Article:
However, that being said, I really don't agree that the Cubs winning the WS would be beneficial to the Sox, or hurtful to the Cubs. In fact I think the opposite. Sure it would hurt the "loveable loser" image, but it would just be replaced with a "loveable winner." This would be all the more insidious, because the Cubs fan who actually know baseball would finally be vindicated. The bandwagon would grow even more as those individuals who are sort of just there all the sudden become real fans.

What Little Bear is saying might be true if this year was truly a fluke for the Cubs and they really had no chance of success again next year. However, with Prior and apparently Wood doing well, this team could be looking at a string of very fruitful years.

34 Inch Stick
10-10-2003, 11:00 AM
For that reason, I would argue, a Cubs World Series title might not only be harmful to the Cubs, but beneficial to the White sox. Fan interest would inevitably dwindle -- in the long run -- as the team's image drifted to mediocrity and nothingspecialness.


AWAY SATAN!!

Do not listen to this siren song luring us to cheer for Cub victory in hopes of a beneficial Sox residue. Bad is not good. Up is not down. The golden calf cannot be worshipped just because we have been stuck in the desert for so long.

It would be easy to join the masses. Give in to what society and the media are telling you is the right thing to do.

NOT ME.

GO FISH. GO RED SOX. GO YANKEES. BUT MOST IMPORTANTLY- GO WHITE SOX.

I finally know what those goofy Beverly people are talking about when they say the Go-Go White Sox and whoever plays the Cubs.

voodoochile
10-10-2003, 12:12 PM
Originally posted by michned
Dead on correct! Many people will remember that the Cubs were just another mediocre baseball team until their success in 1984. By that time, cable TV had started to proliferate and the Cubs' success was definitely something different to write about. Not only that, but Harry Caray was entertaining. Between the Cubs success that year and the entertainment that Harry provided, no media outlet could resist a story like that.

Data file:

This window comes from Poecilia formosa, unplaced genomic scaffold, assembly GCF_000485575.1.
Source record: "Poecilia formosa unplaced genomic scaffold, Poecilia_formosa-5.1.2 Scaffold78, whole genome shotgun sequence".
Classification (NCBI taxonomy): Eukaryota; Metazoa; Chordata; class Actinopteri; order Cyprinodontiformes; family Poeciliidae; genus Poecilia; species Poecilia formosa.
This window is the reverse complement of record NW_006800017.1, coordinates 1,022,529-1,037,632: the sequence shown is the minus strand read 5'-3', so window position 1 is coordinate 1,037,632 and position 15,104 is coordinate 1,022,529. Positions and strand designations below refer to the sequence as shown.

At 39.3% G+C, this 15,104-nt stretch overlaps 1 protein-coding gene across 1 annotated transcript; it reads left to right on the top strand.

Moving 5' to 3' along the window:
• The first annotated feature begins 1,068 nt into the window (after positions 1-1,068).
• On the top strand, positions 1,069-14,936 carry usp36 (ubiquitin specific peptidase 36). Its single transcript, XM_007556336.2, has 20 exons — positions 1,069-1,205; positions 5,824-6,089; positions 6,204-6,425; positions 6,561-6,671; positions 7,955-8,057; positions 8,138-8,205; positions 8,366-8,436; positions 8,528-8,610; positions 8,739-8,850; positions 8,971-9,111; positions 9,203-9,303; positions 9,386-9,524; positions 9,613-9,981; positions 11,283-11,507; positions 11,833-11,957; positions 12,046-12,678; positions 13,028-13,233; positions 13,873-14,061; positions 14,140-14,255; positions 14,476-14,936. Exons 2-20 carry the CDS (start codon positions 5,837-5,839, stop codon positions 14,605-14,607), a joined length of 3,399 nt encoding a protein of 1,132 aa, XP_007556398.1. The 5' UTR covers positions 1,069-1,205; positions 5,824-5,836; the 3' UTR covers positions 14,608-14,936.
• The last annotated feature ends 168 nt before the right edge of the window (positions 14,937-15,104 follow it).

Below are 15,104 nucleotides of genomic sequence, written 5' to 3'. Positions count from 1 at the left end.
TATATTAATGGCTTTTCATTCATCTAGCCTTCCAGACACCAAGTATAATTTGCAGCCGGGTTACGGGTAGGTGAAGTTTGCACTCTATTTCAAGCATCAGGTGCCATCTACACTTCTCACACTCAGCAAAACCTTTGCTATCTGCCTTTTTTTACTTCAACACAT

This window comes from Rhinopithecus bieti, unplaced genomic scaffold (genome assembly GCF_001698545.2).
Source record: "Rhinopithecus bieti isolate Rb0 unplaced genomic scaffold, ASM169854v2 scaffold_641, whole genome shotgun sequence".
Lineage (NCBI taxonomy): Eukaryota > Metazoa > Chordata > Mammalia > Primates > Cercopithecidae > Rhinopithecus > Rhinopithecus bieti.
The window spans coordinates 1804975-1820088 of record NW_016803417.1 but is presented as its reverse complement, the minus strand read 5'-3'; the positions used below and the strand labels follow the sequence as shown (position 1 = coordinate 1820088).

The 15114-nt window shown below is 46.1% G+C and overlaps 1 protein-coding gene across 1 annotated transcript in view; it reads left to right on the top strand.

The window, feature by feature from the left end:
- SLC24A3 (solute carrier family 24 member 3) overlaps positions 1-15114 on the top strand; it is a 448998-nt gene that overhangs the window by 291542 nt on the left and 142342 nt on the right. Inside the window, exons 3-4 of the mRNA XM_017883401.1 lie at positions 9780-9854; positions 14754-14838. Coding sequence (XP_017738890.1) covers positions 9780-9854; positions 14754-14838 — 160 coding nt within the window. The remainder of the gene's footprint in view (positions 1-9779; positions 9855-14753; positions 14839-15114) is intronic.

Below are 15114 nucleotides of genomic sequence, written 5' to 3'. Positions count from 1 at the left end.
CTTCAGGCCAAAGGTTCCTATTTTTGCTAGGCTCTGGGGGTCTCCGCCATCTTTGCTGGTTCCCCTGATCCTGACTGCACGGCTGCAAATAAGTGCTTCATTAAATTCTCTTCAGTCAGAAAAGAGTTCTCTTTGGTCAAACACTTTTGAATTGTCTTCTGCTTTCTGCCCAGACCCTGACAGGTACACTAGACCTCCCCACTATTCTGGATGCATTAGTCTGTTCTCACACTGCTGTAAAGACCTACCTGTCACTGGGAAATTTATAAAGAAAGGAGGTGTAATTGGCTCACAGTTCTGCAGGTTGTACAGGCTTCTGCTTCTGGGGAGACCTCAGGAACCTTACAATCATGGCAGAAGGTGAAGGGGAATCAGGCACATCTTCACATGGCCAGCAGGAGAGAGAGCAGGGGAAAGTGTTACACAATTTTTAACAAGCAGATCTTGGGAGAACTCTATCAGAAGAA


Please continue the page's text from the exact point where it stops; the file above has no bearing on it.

To me, that's when it seemed like the Cubs' presence in the national eye really started to take off. Talk about media saturation. On every TV show that was set in Chicago, there was always the obligatory Wrigley Field scene. It was the "in" thing. I was shocked when the movie "Red Heat" came out after that and featured a scene at Comiskey Park. The director said at the time he wanted to do the scene at Wrigley but the plot called for a night scene.

And I don't believe Reinsdorf fought back hard enough from a marketing standpoint at that time, since he was just mostly concerned with trying to get a new stadium. There was a great article in the Sporting News about 15 years ago, comparing the Cubs and the Sox. They compared attendance totals for something like the previous 50 years, and remarkably, I think the Cubs outdrew the Sox by a total of something like only 30,000 people. That is a total figure spread across 50 years!

Now, that "mindset" that the media has created over the past 20 years makes most people across the country associate Chicago with the Cubs and Wrigley Field. And Uncle Jerry, I feel, is at least partially to blame.

Welcome Aboard! :D:

JR, his PR staff and their decisions are 90% of the problem, IMO

TDog
10-10-2003, 12:47 PM
The dynamic between the Cubs and the Sox is very different than the one that exists in New York between the Yankees and the Mets, where both teams seem to be able to peacefully co-exist. I even saw a chess set with Yankees commemorated on the black pieces, opposite the Mets on the white. (It may have been the other way around, but I don't think you would ever see something similar in Chicago.) The thing between Sox and Cubs fans goes way back, and I am wondering if the Cubs need the Sox so they can pump up their own self worth. Even when the Cubs are lousy, there are people who go to the games and talk about how no one cares about the Sox. Casual baseball fans don't drift to the Sox because being a Sox fans is so demanding. You have to learn the names of the players, watch the game, etc.

I wonder, though, if Cubs success -- aside from an odd fluke season -- might end up hurting the mystique. When Cubs fans become cocky (that almost sounds like a Fox TV special), will they demand to win? Will people stop showing an interest in the team if they start to lose?

I read some years ago (I don't know how true this is) that the Bears had no problems selling tickets forever. Then they won the Super Bowl. Then a few years later, they didn't win much at all, and it was easier to get tickets than it had ever been.